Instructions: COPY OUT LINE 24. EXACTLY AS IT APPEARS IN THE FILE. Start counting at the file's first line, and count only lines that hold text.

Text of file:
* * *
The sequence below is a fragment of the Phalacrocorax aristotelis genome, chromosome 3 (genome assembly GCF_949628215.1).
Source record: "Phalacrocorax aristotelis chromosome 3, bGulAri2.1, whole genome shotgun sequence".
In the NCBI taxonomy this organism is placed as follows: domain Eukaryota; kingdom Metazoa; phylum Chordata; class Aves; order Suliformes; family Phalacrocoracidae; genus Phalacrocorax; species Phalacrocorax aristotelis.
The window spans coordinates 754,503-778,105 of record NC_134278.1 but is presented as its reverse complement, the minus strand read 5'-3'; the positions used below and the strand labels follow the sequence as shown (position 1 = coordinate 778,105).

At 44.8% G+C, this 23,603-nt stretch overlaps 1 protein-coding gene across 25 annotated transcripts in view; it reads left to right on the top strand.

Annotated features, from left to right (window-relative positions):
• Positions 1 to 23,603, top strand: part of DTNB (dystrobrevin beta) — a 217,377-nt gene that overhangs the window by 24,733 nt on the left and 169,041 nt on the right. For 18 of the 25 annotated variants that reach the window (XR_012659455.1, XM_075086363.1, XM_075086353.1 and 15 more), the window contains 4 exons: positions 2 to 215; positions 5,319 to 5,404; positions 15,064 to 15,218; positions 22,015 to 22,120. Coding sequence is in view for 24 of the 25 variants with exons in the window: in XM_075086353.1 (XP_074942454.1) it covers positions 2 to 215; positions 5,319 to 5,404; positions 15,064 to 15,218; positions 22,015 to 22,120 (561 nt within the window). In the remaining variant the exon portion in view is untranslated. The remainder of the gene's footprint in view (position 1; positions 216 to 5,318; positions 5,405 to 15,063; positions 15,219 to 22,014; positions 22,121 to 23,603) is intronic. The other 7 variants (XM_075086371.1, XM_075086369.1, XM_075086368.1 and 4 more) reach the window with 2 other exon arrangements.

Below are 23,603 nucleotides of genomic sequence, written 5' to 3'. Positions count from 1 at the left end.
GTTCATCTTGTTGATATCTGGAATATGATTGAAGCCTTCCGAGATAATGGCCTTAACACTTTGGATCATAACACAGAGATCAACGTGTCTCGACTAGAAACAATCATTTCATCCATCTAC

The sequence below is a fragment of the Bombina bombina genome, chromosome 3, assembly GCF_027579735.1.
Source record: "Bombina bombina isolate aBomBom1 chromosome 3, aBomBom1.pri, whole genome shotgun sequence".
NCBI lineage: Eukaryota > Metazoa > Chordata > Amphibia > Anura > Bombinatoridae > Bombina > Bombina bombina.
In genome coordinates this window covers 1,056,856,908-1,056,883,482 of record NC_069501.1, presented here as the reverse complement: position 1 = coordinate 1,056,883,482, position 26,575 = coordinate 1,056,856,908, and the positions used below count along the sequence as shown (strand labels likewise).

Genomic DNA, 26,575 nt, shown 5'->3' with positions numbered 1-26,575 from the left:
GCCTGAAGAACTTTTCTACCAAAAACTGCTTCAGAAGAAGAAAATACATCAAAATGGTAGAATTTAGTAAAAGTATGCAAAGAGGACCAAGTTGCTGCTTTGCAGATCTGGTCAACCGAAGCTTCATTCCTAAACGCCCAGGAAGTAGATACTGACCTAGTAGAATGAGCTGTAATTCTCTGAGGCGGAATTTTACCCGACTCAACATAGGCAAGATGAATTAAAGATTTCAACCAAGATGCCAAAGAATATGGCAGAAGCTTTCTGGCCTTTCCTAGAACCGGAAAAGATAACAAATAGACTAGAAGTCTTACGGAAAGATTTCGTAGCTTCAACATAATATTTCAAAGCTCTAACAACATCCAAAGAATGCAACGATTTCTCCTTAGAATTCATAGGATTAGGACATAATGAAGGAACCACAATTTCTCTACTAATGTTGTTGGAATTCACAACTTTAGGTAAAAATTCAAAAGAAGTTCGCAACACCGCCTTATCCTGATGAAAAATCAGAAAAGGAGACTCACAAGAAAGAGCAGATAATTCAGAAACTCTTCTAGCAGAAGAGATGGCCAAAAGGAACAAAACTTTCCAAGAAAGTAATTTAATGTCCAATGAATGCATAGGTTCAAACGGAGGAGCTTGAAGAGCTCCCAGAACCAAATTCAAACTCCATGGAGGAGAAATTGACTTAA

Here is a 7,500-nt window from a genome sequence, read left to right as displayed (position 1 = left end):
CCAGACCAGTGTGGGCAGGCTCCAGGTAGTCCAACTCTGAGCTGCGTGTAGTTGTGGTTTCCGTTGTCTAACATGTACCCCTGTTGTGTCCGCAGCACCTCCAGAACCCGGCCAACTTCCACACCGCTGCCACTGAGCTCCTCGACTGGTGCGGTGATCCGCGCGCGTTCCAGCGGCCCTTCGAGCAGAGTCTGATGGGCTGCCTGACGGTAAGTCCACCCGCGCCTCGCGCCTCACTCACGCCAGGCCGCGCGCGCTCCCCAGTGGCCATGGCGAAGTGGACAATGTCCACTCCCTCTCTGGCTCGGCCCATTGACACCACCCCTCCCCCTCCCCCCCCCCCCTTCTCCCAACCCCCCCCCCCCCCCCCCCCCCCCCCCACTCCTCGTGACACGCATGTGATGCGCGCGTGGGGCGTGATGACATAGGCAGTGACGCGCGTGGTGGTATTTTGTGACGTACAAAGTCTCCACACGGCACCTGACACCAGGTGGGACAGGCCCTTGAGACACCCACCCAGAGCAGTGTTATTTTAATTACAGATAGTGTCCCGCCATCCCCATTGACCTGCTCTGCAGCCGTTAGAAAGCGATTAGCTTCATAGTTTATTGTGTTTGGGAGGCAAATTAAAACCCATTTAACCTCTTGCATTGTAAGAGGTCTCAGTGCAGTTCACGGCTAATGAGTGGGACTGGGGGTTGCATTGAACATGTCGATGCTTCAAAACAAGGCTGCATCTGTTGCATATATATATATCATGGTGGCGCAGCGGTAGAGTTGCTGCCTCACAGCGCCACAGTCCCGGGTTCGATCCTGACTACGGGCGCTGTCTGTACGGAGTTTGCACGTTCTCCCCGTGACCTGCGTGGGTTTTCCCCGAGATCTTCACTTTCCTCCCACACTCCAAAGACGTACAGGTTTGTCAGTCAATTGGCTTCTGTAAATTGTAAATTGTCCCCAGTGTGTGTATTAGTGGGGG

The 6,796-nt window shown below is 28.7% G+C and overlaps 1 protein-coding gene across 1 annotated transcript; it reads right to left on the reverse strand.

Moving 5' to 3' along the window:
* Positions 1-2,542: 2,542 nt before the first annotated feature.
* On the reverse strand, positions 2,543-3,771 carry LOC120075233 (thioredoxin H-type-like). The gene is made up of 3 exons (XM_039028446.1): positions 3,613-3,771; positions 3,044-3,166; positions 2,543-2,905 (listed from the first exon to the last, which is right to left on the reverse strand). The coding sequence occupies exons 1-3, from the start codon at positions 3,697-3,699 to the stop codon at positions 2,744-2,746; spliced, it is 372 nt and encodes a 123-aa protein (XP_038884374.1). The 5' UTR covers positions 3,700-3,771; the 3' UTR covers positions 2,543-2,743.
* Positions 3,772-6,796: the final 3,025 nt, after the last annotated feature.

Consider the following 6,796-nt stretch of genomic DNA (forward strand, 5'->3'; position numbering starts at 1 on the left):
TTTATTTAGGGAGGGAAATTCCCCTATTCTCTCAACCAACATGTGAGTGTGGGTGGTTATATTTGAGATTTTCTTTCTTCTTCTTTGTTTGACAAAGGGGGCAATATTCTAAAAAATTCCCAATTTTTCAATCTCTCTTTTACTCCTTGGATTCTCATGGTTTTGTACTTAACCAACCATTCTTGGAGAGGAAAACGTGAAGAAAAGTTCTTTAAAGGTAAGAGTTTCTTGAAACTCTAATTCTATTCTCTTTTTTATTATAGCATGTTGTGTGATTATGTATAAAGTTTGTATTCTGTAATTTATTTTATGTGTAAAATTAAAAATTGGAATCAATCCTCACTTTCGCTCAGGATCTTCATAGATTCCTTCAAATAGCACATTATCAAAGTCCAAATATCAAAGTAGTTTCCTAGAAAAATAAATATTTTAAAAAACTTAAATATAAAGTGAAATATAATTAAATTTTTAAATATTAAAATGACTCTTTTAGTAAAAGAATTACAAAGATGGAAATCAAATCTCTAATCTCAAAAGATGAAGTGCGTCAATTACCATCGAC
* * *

TTTATTTAGGGAGGGAAATTCCCCTATTCTCTCAACCAACATGTGAGTGTGGGTGGTTATATTTGAGATTTTCTTTCTTCTTCTTTGTTTGACAAAGGGGGCAATATTCTAAAAAATTCCCAATTTTTCAATCTCTCTTTTACTCCTTGGATTCTCATGGTTTTGTACTTAACCAACCATTCTTGGAGAGGAAAACGTGAAGAAAAGTTCTTTAAAGGTAAGAGTTTCTTGAAACTCTAATTCTATTCTCTTTTTTATTATAGCATGTTGTGTGATTATGTATAAAGTTTGTATTCTGTAATTTATTTTATGTGTAAAATTAAAAATTGGAATCAATCCTCACTTTCGCTCAGGATCTTCATAGATTCCTTCAAATAGCACATTATCAAAGTCCAAATATCAAAGTAGTTTCCTAGAAAAATAAATATTTTAAAAAACTTAAATATAAAGTGAAATATAATTAAATTTTTAAATATTAAAATGACTCTTTTAGTAAAAGAATTACAAAGATGGAAATCAAATCTCTAATCTCAAAAGATGAAGTGCGTCAATTACCATCGAC